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Mismatch repair-dependent processing of methylation damage gives rise to persistent single-stranded gaps in newly replicated DNA


Mojas, N; Lopes, Massimo; Jiricny, J (2007). Mismatch repair-dependent processing of methylation damage gives rise to persistent single-stranded gaps in newly replicated DNA. Genes and Development, 21(24):3342-55.

Abstract

O(6)-Methylguanine ((Me)G) is a highly cytotoxic DNA modification generated by S(N)1-type methylating agents. Despite numerous studies implicating DNA replication, mismatch repair (MMR), and homologous recombination (HR) in (Me)G toxicity, its mode of action has remained elusive. We studied the molecular transactions in the DNA of yeast and mammalian cells treated with N-methyl-N'-nitro-N-nitrosoguanidine (MNNG). Although replication fork progression was unaffected in the first cell cycle after treatment, electron microscopic analysis revealed an accumulation of (Me)G- and MMR-dependent single-stranded DNA (ssDNA) gaps in newly replicated DNA. Progression into the second cell cycle required HR, while the following G(2) arrest required the continued presence of (Me)G. Yeast cells overcame this block, while mammalian cells generally failed to recover, and those that did contained multiple sister chromatid exchanges. Notably, the arrest could be abolished by removal of (Me)G after the first S phase. These new data provide compelling support for the hypothesis that MMR attempts to correct (Me)G/C or (Me)G/T mispairs arising during replication. Due to the persistence of (Me)G in the exposed template strand, repair synthesis cannot take place, which leaves single-stranded gaps behind the replication fork. During the subsequent S phase, these gaps cause replication fork collapse and elicit recombination and cell cycle arrest.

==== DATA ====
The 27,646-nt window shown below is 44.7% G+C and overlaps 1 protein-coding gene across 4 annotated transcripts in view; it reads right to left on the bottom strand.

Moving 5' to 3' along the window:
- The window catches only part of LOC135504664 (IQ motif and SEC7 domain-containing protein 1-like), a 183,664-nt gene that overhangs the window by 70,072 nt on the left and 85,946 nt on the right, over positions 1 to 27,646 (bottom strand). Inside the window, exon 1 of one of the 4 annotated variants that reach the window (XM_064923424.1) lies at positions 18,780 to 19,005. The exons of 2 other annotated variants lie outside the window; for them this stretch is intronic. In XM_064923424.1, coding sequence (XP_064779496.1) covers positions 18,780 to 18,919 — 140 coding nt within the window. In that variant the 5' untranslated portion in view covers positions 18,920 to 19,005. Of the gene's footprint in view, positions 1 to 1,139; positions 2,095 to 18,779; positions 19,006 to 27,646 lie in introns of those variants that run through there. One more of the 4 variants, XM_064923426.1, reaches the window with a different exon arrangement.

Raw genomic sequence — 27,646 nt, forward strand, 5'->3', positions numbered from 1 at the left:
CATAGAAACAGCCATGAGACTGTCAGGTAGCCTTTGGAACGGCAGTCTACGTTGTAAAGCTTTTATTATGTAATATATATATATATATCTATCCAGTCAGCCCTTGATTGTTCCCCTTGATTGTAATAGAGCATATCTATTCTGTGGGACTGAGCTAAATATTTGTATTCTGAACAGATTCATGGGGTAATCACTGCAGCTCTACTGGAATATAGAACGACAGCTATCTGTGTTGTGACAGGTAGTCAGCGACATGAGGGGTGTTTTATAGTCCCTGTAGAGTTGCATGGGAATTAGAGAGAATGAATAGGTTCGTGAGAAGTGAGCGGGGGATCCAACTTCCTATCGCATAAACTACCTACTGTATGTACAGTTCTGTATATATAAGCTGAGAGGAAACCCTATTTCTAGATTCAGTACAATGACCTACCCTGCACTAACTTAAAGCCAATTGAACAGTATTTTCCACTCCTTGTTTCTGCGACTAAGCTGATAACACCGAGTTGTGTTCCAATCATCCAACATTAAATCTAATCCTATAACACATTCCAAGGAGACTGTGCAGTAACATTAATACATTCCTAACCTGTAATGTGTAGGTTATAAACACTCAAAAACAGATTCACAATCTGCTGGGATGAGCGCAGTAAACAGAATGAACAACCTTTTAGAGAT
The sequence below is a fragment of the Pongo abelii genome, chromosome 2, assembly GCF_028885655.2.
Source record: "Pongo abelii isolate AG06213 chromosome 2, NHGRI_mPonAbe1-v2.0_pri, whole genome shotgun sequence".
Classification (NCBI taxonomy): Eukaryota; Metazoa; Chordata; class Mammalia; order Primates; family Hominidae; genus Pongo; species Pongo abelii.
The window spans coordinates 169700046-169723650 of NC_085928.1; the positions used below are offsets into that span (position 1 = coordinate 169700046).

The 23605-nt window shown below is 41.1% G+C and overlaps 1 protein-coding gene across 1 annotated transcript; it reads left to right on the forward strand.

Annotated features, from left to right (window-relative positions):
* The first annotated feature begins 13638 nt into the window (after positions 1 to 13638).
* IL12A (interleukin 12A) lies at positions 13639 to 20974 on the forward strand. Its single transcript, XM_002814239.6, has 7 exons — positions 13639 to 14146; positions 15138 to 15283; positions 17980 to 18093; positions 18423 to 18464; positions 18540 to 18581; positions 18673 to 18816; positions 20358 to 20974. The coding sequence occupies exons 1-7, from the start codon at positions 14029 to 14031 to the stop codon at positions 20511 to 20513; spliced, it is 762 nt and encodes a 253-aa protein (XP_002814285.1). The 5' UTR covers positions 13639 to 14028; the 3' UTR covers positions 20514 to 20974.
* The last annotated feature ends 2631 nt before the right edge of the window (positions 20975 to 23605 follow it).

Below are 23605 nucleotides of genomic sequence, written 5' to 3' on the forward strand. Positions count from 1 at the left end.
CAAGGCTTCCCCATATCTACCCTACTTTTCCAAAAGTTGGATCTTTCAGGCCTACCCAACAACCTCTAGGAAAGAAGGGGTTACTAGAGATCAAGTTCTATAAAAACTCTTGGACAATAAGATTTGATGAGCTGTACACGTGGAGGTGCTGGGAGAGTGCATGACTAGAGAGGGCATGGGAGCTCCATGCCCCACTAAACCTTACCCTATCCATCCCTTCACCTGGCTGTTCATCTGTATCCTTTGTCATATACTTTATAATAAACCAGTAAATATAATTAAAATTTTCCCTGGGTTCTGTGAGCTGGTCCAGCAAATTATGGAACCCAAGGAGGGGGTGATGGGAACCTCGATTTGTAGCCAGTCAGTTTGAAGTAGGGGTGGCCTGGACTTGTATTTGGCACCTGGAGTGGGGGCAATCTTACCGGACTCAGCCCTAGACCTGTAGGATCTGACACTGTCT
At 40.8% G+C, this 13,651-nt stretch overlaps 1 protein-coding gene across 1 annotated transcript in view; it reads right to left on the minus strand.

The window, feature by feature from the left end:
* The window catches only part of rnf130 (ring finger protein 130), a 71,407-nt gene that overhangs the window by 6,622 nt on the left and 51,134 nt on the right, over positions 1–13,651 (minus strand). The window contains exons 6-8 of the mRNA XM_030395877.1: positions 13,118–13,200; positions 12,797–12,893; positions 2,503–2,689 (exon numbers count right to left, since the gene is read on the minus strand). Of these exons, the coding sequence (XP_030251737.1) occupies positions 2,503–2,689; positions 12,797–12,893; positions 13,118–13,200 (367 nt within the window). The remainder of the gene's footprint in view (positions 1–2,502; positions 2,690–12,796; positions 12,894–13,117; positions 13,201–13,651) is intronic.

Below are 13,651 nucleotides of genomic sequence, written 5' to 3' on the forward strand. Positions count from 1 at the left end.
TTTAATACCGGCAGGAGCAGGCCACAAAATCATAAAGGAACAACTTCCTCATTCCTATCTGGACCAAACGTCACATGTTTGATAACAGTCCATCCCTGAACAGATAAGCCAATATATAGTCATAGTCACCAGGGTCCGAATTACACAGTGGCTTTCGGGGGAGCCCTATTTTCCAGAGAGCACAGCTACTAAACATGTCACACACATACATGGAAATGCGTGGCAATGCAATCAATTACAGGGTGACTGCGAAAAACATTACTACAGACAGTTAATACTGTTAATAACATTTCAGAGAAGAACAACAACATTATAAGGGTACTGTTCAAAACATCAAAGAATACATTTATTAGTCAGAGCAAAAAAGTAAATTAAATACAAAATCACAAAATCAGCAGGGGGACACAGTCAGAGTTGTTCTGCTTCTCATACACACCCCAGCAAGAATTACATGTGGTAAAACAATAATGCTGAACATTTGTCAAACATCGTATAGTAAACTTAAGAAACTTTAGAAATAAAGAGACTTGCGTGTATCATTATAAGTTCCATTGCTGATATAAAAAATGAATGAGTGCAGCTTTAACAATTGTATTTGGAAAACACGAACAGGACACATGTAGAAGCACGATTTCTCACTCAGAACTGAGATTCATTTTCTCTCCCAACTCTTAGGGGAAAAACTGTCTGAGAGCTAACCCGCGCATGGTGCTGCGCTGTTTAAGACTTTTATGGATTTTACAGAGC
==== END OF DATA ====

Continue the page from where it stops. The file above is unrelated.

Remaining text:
Abstract

O(6)-Methylguanine ((Me)G) is a highly cytotoxic DNA modification generated by S(N)1-type methylating agents. Despite numerous studies implicating DNA replication, mismatch repair (MMR), and homologous recombination (HR) in (Me)G toxicity, its mode of action has remained elusive. We studied the molecular transactions in the DNA of yeast and mammalian cells treated with N-methyl-N'-nitro-N-nitrosoguanidine (MNNG). Although replication fork progression was unaffected in the first cell cycle after treatment, electron microscopic analysis revealed an accumulation of (Me)G- and MMR-dependent single-stranded DNA (ssDNA) gaps in newly replicated DNA. Progression into the second cell cycle required HR, while the following G(2) arrest required the continued presence of (Me)G. Yeast cells overcame this block, while mammalian cells generally failed to recover, and those that did contained multiple sister chromatid exchanges. Notably, the arrest could be abolished by removal of (Me)G after the first S phase. These new data provide compelling support for the hypothesis that MMR attempts to correct (Me)G/C or (Me)G/T mispairs arising during replication. Due to the persistence of (Me)G in the exposed template strand, repair synthesis cannot take place, which leaves single-stranded gaps behind the replication fork. During the subsequent S phase, these gaps cause replication fork collapse and elicit recombination and cell cycle arrest.

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Additional indexing

Item Type:Journal Article, refereed, original work
Communities & Collections:04 Faculty of Medicine > Institute of Molecular Cancer Research
07 Faculty of Science > Institute of Molecular Cancer Research
Dewey Decimal Classification:570 Life sciences; biology
Language:English
Date:2007
Deposited On:16 Jul 2010 13:14
Last Modified:18 Feb 2018 12:57
Publisher:Cold Spring Harbor Laboratory Press
ISSN:0890-9369
OA Status:Closed
Free access at:Publisher DOI. An embargo period may apply.
Publisher DOI:https://doi.org/10.1101/gad.455407
PubMed ID:18079180

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